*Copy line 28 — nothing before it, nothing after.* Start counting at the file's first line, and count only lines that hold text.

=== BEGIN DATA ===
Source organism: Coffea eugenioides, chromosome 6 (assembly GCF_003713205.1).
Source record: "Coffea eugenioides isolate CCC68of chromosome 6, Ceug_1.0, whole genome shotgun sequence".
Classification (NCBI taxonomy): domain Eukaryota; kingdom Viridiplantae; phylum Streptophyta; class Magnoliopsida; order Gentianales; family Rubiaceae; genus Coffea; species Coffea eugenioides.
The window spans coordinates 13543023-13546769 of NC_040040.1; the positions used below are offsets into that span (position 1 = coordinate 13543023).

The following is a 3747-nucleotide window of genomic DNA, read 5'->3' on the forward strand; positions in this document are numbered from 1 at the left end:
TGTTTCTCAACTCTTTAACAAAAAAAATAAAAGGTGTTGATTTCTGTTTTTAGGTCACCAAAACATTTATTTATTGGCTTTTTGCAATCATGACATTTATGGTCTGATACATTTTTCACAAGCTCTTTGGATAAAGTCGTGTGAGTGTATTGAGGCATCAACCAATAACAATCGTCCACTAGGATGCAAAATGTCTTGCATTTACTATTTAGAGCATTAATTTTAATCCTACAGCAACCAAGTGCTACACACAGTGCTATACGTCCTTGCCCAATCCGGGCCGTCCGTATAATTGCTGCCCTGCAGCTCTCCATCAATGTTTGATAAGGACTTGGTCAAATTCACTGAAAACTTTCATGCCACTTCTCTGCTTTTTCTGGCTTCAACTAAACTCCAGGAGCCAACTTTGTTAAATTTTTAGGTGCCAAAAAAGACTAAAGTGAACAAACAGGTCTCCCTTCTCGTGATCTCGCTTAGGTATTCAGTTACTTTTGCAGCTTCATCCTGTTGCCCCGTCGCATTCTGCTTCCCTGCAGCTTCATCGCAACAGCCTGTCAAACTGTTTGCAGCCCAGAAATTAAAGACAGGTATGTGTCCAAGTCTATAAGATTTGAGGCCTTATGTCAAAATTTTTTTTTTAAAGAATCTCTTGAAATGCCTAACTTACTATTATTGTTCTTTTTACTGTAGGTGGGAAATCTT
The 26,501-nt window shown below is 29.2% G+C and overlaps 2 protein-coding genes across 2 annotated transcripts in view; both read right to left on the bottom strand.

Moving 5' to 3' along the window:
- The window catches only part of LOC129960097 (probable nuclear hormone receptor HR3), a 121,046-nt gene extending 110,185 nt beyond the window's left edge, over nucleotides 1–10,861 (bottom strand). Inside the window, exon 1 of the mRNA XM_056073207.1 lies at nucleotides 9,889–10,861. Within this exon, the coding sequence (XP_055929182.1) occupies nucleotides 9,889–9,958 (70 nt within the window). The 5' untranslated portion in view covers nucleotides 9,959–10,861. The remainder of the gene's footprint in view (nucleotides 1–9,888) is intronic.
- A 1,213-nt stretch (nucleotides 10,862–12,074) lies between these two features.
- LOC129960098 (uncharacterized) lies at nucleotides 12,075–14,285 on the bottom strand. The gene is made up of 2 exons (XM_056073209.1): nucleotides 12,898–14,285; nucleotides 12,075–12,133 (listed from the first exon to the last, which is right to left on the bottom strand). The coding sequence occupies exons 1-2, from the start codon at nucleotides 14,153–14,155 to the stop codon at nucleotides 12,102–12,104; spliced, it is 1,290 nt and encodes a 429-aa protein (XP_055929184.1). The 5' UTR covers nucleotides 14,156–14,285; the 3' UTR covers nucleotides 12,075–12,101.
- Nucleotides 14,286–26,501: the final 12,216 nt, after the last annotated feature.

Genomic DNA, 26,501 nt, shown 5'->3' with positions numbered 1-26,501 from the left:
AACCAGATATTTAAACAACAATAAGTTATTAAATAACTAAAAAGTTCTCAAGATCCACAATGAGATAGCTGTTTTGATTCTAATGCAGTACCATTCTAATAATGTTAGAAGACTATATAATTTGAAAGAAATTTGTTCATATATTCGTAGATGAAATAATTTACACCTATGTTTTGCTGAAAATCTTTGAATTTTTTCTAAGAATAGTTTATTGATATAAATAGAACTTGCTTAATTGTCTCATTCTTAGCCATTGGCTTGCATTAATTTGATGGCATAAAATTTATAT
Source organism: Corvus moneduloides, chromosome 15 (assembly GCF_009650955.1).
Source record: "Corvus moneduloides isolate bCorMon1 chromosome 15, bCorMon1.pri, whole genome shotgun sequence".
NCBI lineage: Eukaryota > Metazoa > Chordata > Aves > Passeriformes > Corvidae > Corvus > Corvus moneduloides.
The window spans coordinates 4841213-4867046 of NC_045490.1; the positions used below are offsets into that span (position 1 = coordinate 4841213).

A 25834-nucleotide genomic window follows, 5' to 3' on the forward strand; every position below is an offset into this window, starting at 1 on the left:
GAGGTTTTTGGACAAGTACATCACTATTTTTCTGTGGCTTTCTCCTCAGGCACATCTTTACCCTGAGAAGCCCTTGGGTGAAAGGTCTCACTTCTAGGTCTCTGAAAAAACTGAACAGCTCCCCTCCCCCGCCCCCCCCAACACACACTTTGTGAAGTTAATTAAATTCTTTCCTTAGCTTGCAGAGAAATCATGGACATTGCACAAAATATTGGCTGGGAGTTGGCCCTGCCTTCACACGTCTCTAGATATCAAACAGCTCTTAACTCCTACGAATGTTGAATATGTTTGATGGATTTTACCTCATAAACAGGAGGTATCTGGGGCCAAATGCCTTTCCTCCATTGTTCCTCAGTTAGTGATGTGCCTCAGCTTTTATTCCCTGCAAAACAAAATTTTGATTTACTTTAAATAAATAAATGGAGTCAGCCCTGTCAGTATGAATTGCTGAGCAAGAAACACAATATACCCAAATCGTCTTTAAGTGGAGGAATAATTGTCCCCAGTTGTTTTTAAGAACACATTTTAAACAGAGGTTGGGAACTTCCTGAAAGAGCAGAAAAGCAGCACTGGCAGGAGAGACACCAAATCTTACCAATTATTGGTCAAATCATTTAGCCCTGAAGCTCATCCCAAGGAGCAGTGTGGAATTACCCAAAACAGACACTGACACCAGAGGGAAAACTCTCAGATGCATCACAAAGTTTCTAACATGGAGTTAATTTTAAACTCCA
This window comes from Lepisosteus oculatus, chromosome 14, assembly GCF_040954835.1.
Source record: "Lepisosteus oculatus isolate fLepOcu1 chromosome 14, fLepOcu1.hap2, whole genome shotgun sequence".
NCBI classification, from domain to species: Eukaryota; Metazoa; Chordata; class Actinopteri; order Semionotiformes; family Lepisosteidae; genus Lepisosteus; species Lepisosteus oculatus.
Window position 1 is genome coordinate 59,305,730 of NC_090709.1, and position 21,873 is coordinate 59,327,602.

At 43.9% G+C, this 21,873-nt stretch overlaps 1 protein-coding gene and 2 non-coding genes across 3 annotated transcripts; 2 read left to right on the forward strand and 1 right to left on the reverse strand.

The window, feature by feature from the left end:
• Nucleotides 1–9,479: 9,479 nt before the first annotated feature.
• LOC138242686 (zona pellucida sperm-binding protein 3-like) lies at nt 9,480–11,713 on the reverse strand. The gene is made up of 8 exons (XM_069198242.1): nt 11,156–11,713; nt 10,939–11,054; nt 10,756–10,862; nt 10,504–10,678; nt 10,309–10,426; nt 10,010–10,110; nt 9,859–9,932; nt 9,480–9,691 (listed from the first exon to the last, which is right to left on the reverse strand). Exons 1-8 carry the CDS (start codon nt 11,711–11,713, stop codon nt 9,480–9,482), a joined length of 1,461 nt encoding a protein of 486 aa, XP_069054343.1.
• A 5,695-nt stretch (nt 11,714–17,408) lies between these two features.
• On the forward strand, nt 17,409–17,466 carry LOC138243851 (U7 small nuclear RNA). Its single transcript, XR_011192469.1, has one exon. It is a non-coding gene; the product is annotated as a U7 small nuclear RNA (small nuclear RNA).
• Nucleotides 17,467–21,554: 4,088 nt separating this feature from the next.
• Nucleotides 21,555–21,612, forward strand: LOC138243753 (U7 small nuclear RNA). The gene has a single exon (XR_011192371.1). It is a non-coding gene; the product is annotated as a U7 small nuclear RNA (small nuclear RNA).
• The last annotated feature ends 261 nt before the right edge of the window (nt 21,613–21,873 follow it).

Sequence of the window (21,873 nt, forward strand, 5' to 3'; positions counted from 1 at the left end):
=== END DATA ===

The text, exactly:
• LOC138242686 (zona pellucida sperm-binding protein 3-like) lies at nt 9,480–11,713 on the reverse strand. The gene is made up of 8 exons (XM_069198242.1): nt 11,156–11,713; nt 10,939–11,054; nt 10,756–10,862; nt 10,504–10,678; nt 10,309–10,426; nt 10,010–10,110; nt 9,859–9,932; nt 9,480–9,691 (listed from the first exon to the last, which is right to left on the reverse strand). Exons 1-8 carry the CDS (start codon nt 11,711–11,713, stop codon nt 9,480–9,482), a joined length of 1,461 nt encoding a protein of 486 aa, XP_069054343.1.